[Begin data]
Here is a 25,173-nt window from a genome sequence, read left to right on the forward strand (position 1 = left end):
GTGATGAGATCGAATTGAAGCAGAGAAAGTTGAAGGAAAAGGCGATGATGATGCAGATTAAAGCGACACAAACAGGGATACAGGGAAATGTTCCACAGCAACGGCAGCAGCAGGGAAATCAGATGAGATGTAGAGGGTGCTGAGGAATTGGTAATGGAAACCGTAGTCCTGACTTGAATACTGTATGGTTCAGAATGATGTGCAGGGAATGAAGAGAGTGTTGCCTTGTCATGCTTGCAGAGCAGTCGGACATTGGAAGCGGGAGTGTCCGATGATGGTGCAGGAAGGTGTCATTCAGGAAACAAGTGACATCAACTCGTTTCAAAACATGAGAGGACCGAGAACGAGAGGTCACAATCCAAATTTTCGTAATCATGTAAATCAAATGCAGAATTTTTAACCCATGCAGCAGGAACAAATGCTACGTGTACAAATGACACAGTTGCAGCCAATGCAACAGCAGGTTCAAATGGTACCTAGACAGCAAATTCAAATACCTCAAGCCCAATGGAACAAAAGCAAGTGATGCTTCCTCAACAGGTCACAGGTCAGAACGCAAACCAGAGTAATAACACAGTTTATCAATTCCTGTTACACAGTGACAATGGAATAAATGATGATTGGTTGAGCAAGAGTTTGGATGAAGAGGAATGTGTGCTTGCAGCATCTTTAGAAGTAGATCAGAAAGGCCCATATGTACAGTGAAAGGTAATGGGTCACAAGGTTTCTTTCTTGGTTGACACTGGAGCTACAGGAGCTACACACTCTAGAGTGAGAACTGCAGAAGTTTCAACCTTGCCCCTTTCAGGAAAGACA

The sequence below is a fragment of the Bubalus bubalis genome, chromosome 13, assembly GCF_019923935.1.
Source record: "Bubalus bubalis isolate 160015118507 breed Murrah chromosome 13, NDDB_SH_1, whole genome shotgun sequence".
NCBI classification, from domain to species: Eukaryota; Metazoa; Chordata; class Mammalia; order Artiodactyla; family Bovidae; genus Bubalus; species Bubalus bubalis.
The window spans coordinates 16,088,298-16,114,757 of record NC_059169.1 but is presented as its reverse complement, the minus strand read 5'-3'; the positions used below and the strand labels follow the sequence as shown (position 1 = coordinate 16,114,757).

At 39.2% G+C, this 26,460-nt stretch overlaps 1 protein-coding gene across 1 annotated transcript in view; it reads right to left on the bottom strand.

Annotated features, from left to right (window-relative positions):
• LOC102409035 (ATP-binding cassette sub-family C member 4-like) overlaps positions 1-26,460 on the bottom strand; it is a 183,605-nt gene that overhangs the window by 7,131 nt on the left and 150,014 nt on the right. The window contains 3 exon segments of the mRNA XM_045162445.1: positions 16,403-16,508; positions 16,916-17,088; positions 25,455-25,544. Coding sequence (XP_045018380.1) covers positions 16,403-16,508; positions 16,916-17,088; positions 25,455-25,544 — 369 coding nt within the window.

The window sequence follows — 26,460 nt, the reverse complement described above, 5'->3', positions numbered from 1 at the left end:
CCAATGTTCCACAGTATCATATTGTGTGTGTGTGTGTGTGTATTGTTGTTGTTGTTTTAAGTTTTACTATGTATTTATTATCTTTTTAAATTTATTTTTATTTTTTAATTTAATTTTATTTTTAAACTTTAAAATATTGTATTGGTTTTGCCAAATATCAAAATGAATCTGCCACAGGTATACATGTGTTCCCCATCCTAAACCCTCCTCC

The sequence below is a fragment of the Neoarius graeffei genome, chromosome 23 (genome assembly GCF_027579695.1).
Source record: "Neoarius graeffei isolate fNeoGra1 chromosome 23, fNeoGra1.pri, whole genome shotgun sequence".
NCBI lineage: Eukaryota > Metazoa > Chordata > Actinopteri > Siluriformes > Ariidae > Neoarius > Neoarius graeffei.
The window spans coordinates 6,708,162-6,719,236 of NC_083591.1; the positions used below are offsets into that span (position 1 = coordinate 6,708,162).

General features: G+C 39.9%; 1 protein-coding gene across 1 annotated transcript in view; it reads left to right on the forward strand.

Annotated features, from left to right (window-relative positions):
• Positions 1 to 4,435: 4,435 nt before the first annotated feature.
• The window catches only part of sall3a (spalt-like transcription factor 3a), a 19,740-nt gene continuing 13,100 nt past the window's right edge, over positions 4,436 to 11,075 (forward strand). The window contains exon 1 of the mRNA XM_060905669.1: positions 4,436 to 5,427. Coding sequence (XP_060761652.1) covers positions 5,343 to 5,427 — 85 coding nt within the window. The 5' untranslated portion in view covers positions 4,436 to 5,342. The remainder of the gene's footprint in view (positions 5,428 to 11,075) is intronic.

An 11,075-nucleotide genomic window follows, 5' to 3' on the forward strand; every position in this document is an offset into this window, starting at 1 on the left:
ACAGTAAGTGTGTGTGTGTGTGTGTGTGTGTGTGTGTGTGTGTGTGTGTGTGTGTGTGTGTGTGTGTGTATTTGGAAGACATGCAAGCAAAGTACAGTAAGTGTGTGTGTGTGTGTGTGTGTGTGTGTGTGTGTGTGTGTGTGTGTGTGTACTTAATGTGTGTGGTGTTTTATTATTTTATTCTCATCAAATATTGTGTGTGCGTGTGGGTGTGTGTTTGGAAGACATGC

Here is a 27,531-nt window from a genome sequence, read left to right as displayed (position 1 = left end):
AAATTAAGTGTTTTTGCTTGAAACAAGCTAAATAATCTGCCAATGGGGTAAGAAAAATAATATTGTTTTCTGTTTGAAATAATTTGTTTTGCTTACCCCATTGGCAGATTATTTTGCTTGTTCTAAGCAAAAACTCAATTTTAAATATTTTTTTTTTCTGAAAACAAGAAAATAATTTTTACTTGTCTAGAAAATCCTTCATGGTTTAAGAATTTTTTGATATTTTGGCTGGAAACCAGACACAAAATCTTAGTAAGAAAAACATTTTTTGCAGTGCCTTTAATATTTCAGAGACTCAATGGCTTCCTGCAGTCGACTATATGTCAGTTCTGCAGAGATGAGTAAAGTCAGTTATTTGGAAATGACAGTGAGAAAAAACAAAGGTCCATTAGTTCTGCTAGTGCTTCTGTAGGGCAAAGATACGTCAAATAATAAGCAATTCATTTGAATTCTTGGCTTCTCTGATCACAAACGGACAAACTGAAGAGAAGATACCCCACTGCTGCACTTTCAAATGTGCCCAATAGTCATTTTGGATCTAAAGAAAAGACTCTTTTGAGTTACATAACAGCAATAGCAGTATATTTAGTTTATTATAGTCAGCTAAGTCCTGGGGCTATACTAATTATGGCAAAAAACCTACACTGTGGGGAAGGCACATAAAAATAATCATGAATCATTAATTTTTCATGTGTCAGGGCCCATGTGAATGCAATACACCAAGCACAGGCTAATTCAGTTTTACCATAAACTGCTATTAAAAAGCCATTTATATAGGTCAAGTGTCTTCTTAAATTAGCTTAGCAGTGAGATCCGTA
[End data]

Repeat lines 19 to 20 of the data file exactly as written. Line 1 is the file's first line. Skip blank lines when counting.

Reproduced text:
• The window catches only part of sall3a (spalt-like transcription factor 3a), a 19,740-nt gene continuing 13,100 nt past the window's right edge, over positions 4,436 to 11,075 (forward strand). The window contains exon 1 of the mRNA XM_060905669.1: positions 4,436 to 5,427. Coding sequence (XP_060761652.1) covers positions 5,343 to 5,427 — 85 coding nt within the window. The 5' untranslated portion in view covers positions 4,436 to 5,342. The remainder of the gene's footprint in view (positions 5,428 to 11,075) is intronic.

An 11,075-nucleotide genomic window follows, 5' to 3' on the forward strand; every position in this document is an offset into this window, starting at 1 on the left: